The Royal New Zealand Navy ship HMNZS Canterbury has set sail for Tokelau to deliver much-needed infrastructure, including water tanks and solar panels.
The ship will also stop in the Kermadec Islands to assist other government agencies with re-supply and maintenance activities on Raoul Island. Commander Joint Forces New Zealand, Rear Admiral Jim Gilmour, said the mission to the remote group of atolls in the South Pacific had been several months in the planning. It involved authorities in Tokelau, the Ministry of Foreign Affairs and Trade, MetService, GNS and personnel from all three Services of the Defence Force.
“The delivery of essential infrastructure will result in tangible benefits for the people of Tokelau,” he said. “We’re really pleased to be working with other government agencies and the people of Tokelau. Sending a ship to the region with capable people on board and with infrastructure and equipment, it will all make a difference to the daily lives of Tokelauans.”
The ship is taking 48 water tanks and about 154 tonnes of solar equipment, including solar panels, to Tokelau. The water tanks will be used at schools and hospitals in Tokelau, while the solar panels will be used to upgrade Tokelau’s renewable energy solar system on the atolls of Atafu, Fakaofo and Nukunonu.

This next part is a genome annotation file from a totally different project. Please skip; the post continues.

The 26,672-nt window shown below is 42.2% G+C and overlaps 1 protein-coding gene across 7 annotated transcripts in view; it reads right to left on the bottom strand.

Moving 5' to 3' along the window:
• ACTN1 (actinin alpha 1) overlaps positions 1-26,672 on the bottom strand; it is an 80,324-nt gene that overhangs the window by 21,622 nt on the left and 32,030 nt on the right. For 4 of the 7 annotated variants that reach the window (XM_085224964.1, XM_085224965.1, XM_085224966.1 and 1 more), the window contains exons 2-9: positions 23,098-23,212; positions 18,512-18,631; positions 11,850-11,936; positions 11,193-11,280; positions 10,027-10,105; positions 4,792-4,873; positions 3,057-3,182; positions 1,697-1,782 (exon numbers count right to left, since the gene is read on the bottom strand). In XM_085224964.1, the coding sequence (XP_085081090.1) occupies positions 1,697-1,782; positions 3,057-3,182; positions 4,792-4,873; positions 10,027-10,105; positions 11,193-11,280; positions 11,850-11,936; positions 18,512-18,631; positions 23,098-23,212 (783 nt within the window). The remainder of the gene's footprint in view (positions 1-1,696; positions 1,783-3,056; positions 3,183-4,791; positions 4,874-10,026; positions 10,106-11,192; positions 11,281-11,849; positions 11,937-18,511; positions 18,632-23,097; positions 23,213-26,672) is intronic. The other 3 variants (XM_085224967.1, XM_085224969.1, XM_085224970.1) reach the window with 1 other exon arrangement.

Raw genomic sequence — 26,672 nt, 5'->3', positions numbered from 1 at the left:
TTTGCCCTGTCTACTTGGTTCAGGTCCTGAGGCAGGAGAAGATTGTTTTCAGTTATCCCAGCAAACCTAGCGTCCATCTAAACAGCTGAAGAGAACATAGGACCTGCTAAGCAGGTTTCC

Two Royal New Zealand Air Force (RNZAF) NH90 helicopters and a Seasprite helicopter will be used to transport the water tanks and solar equipment on to the atolls.
The equipment will be lowered into a loading zone on land, with no physical contact with people on Tokelau. A team of 20 RNZAF personnel, including air crew and helicopter maintainers, are aboard the ship, along with NZ Army personnel who will help with getting the cargo from ship to shore.
Also aboard are military hydrographers who will carry out survey work to assist the Ministry of Foreign Affairs and Trade with a site assessment for a proposed airstrip on Nukunonu atoll.
A couple of tonnes of supplies and equipment will also be delivered to Raoul Island to assist MetService and GNS Science with scientific and maintenance tasks in the Kermadec Islands, with staff from those agencies among passengers on the ship.
The ship will be away for about three and a half weeks, returning to New Zealand at the end of November.